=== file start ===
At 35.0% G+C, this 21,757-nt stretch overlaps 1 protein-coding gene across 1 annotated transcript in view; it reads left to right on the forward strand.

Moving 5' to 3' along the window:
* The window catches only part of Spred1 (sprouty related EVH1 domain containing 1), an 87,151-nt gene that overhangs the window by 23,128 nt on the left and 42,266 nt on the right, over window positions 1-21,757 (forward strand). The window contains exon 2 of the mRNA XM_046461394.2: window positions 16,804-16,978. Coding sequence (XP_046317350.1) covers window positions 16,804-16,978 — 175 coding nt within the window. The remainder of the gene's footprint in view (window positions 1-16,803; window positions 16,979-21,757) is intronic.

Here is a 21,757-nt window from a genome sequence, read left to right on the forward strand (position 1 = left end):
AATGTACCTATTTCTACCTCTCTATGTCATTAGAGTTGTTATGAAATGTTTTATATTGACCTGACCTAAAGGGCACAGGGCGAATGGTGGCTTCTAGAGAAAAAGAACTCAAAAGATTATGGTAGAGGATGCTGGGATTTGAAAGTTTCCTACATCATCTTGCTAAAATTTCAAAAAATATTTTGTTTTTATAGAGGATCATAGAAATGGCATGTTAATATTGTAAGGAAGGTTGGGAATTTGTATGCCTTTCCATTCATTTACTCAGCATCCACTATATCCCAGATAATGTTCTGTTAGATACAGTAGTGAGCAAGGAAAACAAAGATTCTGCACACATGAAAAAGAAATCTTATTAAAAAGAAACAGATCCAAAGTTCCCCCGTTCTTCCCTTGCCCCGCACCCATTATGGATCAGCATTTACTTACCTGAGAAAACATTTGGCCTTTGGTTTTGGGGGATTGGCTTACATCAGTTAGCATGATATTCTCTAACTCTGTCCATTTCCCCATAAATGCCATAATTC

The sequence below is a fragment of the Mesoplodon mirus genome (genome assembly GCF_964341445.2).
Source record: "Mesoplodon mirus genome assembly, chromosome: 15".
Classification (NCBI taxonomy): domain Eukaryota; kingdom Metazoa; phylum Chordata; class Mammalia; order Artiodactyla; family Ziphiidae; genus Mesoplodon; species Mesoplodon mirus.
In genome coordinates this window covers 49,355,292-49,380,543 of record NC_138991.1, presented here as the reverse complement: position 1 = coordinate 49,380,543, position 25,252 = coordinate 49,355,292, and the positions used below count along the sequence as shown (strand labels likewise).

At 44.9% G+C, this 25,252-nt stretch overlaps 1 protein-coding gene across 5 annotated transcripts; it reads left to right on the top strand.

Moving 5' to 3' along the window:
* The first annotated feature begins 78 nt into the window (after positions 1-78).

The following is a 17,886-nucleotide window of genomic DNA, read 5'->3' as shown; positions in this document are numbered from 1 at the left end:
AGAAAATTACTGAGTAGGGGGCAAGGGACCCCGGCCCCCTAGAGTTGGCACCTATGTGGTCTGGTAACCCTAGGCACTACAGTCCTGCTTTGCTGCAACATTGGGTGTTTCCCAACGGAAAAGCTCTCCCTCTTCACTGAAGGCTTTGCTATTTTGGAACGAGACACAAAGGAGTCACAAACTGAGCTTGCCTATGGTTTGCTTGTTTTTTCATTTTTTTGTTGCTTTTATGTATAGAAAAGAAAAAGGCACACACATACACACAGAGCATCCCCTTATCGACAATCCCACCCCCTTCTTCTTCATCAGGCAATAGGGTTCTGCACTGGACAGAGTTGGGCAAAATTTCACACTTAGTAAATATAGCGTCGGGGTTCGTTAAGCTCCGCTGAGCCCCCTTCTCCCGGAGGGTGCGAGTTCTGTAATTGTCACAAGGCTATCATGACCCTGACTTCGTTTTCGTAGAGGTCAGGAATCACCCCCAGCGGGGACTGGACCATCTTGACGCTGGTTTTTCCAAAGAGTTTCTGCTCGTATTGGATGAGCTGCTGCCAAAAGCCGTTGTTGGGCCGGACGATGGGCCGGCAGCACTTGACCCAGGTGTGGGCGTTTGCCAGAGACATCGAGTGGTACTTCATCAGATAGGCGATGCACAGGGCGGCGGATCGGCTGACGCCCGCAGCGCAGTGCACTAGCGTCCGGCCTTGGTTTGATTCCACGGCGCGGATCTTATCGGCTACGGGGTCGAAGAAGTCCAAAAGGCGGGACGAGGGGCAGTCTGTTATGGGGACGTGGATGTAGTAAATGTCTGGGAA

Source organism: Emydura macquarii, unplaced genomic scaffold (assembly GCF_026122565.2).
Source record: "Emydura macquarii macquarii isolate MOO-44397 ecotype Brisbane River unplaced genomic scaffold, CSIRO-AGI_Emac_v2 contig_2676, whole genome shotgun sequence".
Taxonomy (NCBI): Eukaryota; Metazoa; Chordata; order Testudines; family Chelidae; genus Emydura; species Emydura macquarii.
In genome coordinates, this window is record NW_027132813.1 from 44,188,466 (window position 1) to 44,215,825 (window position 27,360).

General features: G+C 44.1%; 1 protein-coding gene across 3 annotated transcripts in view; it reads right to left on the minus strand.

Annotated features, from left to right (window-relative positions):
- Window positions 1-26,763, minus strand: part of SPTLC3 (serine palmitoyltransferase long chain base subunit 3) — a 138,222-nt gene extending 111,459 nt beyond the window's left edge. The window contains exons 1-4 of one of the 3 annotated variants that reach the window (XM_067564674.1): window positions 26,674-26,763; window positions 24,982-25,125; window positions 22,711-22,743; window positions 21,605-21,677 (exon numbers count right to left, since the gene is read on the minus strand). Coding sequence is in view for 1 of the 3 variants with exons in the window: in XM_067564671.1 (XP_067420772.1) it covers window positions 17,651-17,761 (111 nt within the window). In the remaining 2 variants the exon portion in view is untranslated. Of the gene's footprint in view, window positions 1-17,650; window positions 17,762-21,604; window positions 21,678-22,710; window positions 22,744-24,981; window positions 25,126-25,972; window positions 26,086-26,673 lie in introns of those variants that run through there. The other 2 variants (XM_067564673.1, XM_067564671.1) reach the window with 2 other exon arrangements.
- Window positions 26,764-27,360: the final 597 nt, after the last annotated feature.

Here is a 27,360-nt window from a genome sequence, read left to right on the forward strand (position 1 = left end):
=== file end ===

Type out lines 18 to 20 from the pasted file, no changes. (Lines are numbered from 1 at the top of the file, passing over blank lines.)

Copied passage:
In genome coordinates, this window is record NW_027132813.1 from 44,188,466 (window position 1) to 44,215,825 (window position 27,360).

General features: G+C 44.1%; 1 protein-coding gene across 3 annotated transcripts in view; it reads right to left on the minus strand.

Annotated features, from left to right (window-relative positions):